WV court ruling clarifies tax exemptions for businesses - Business, Government Legal News from throughout WV

WV court ruling clarifies tax exemptions for businesses

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A recent West Virginia Supreme Court of Appeals decision has added a bit of clarity to laws regarding a tax exemption many warehousing businesses use in the state.

The court on Sept. 25 ruled that the Brooke County Assessor and the local Circuit Court erred when it ruled that Feroleto Steel Co. Inc. was not entitled to a tax exemption for its warehouse inventory under the 1986 Freeport Amendment to the state constitution.

Feroleto, which is headquartered in Kentucky, has a warehouse in Weirton where it receives, stores and cuts to size large steel coils. The cut steel is then shipped to its five customers, all of which are out of state. Feroleto had been granted the Freeport exemption for more than a decade, but in 2010, when Feroleto applied for the exemption again, the company was denied.

According to lawyers with Spilman, Thomas & Battle PLLC, which represented Feroleto in its Supreme Court appeal, the county assessor and state tax commissioner state that since Feroleto was cutting steel, it was creating a new product, which made the tax exemption void. The company petitioned the Brooke County Circuit Court, and Judge Arthur Recht found in favor of the assessor and tax commissioner.

The company appealed to the Supreme Court, which heard oral arguments last month.

In a 5-0 decision, justices ruled the exemption did apply to the company and the county and state Tax Department were erroneous in their interpretation of the amendment.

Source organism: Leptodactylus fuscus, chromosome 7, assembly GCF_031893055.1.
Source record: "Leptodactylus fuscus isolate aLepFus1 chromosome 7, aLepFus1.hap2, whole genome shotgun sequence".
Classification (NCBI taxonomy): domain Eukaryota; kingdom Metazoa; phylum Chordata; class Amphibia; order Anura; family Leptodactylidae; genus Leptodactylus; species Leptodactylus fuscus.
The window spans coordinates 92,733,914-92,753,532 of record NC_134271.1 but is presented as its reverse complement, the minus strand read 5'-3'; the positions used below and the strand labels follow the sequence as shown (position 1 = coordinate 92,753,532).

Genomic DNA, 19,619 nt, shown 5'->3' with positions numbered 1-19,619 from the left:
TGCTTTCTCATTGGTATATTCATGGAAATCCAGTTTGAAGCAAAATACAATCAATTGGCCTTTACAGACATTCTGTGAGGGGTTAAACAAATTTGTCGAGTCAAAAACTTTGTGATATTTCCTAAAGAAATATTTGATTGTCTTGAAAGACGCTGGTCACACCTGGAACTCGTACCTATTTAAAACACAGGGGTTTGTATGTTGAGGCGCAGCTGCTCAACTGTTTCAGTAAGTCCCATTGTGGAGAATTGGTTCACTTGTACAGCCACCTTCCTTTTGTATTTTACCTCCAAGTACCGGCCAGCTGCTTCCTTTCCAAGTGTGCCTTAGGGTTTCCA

Spilman lawyers said the Supreme Court's clear decision accomplished two things. First, it enabled Feroleto to keep its Weirton warehouse open, something the company said it might not be able to do if it suddenly had to pay taxes on the steel stored there. Second, it clarified the amendment for assessors throughout the state.

"There had been number of decisions by tax commission and orders from circuit court regarding this.  But no one had ever taken one of those decisions to the Supreme Court about what businesses get the exemption," said Michael G. Gallaway, a lawyer in Spilman's Wheeling office who argued the case in the Supreme Court.

David Croft, another Spilman lawyer, said the high court's decision "creates some consistency" for businesses, something that he said there is "a thirst for" in the state.

He said had the court ruled the other way or not considered the case at all, the inconsistency between counties' interpretations of what types of businesses are eligible would have continued, causing some businesses to leave the state and other businesses to never locate here.

"The clear provisions in the Freeport amendment is that while materials are in a warehouse you can cut it and do host of things and not lose exemption," Gallaway added. "Businesses that were here relied on that language. Then suddenly changing that really impacts business. … It gives clarity to assessors, judges and businesses who do this type of work some clarify about what they can or can't do to keep incentive."

Don Rigby, executive director of the Regional Economic Partnership in Wheeling, said other businesses in the Northern Panhandle also risked losing their Freeport exemption under the assessor's reading of the amendment. He said those businesses were closely watching the Supreme Court on this case.

"We know of one company for sure, but several others may have been also," he said.

 

 

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